I’m probably crazy doing this, but since I’m not actually superstitious I’m going to update you on our house situation. Why crazy? Because the last two times I’ve done this, our house has fallen through; most recently within two hours of the post going live.
Surely – surely – it can’t happen a third time?
The last I updated you (unless you’ve seen a little snippet over on IG), we were buying the house we’d wanted from the start. Serendipity played a hand and what had first been impossible, and then feasible, but quickly snatched away from us again – finally came to be: an offer on our dream home was accepted.
Losing Our Forever Home
Except we subsequently discovered that it hadn’t, not really – nearly three weeks later the vendors pulled put of their purchase. By itself that may not be too worrying, but when we reacted by putting the imminent survey on hold, we discovered that we’d not lost (much) money because the vendors had still not instructed their solicitors. In other words, we had every reason to suspect they were not motivated to move. And so we made the difficult decision to pull out.
Of course, we could have continued to sit tight, but because the vendors were looking for something very specific we could have been waiting for months before the right property came on the market for them. With their circumstances making it impractical for them to vacate, the only sensible option was for us to continue looking ourselves. We quickly found yet another house we liked the look of and made an offer – our fifth! And here we are.
This house is beautiful and perfectly located within walking distance of Pixie’s new preschool; we should be thoroughly excited.
Why aren’t we? Partly because after so much to-ing and fro-ing we’ve lost all enthusiasm. But also because of the huuuuge potential that came with the house we’ve walked away from… We’ve not only let go of that property, we’ve also let go of future plans and a lifestyle we believed it would have afforded us. I found this tool which shows how much properties have increased in value over time, and while we’ve been extremely fortunate over the last few years, prices today are a different world to when our parents’ generation purchased their homes.
There are a lot of great things about retirement, but decreased income is obviously not one of them! Even if you have a nest egg set aside, you may consider taking out a home mortgage. A reverse mortgage may be more beneficial for retirees than a standard home loan, because it will provide ongoing payments for as long as there’s a balance to borrow. Due to government regulations, you can only borrow up to a certain amount, and a reverse mortgage calculator can be used to determine that amount up front. Once you get a reverse mortgage, you’ll keep your home for as long as you want. However, when you leave it, you have to pay back the loan fully. If you cannot or choose not to, the lender can get some or all of the money back by selling your house.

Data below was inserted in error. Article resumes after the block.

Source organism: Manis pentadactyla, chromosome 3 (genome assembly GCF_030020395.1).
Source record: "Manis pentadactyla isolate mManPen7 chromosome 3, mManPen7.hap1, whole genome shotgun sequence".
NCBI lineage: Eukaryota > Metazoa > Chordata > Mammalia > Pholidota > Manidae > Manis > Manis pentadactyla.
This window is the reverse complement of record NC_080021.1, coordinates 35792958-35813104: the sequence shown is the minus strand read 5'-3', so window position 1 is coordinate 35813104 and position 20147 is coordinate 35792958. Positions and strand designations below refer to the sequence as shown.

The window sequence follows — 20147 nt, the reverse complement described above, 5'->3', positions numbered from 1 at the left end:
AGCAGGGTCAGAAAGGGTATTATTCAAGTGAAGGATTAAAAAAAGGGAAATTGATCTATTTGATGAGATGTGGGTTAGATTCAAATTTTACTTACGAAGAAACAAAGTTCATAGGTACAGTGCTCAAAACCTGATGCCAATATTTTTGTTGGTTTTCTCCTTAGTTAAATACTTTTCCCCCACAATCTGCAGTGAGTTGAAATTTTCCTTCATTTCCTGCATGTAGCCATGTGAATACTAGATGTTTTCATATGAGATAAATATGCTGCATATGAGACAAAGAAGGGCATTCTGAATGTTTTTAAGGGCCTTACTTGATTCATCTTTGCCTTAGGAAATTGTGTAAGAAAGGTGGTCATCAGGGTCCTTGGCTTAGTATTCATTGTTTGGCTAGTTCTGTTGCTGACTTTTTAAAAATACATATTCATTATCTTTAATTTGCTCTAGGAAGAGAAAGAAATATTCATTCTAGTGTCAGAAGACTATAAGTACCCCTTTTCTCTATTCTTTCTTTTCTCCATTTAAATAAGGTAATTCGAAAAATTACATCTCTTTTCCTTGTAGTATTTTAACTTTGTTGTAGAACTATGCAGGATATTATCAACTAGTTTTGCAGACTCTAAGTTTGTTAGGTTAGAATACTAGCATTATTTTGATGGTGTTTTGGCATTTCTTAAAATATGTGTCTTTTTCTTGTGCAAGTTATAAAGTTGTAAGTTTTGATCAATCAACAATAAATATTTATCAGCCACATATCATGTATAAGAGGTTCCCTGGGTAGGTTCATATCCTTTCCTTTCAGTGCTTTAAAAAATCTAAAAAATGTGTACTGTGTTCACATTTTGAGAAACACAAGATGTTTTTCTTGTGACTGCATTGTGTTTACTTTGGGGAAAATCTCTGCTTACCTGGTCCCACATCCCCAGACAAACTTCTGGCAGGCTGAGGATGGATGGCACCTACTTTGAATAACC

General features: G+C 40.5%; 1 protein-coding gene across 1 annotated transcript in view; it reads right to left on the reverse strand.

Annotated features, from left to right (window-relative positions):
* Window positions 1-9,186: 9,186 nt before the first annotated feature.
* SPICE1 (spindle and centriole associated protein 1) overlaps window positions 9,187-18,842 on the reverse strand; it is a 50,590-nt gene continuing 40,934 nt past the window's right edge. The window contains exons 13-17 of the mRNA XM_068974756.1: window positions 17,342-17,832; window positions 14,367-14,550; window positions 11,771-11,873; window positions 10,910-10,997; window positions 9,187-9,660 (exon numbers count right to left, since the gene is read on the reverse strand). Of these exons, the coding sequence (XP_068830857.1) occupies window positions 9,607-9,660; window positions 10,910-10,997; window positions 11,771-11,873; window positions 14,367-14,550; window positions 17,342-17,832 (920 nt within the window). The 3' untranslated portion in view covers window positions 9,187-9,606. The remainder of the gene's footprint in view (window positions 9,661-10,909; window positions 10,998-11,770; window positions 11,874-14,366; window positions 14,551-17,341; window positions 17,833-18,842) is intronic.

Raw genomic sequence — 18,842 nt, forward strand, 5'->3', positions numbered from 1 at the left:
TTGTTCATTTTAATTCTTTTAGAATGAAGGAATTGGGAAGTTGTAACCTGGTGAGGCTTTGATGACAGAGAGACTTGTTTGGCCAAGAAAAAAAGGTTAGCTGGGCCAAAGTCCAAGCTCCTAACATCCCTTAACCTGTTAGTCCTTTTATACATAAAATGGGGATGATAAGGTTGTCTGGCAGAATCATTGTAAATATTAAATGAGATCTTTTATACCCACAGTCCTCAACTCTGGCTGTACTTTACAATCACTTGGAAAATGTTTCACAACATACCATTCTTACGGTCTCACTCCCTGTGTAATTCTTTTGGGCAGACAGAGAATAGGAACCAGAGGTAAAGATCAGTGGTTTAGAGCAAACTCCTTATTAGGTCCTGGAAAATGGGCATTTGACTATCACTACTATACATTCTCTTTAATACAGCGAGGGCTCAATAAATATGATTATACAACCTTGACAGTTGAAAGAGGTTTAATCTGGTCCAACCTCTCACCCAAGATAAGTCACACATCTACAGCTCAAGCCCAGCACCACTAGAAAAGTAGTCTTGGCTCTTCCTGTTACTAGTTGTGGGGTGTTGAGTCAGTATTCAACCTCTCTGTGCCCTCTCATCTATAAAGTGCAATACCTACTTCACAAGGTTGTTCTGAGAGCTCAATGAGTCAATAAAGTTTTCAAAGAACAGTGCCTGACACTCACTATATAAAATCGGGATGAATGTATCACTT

Retirement Without a Private Pension
Both my husband and I are self-employed and so buying a house that had an astounding degree of potential was very appealing: with neither of us having a private pension, it could have benefited us massively in the future.
The plan had been to renovate over the next five to ten years, because it would have been our ‘forever home’. Well, almost. The idea was to stay put for the duration of our family growing up and a little beyond, with a view to downsizing at a later date.
The main reason we were so excited by that particular house was not only the fact that it needed updating throughout, but also because it had a detached double garage with land behind it. Essentially we felt their was a possibility in the future of creating an annexe for our girls, to help them overcome the housing-ladder obstacle currently facing Millenials.
Once we’d maxed out the potential of the house and helped get our girls on their feet, we’d have liked to find something smaller, clear our mortgage, and go travelling. But that’s no longer on the cards with this newest property.
We’re still hoping to use our home as a nest egg for our future, only we’re one step behind where we’d have been with the other house. This one is a family home for the next decade hopefully, and then we’ll be looking for the next step up.
In the meantime we’ll be saving hard to chip away at our gargantuan mortgage, because with our move being into something that requires no work (a blessed relief, let me tell you!), we’ve naturally had to pay a premium for the privilege. Gulp. So, I’m trying to focus on the positives rather than fixating on what we feel we’ve lost.
The most frustrating thing is that if we’d never had that carrot dangled in front of us then I think we’d have fallen in love with this house in its own right.
First world problems and all that though, right? Excuse me while I nip out for a lottery ticket…
This is a commissioned post.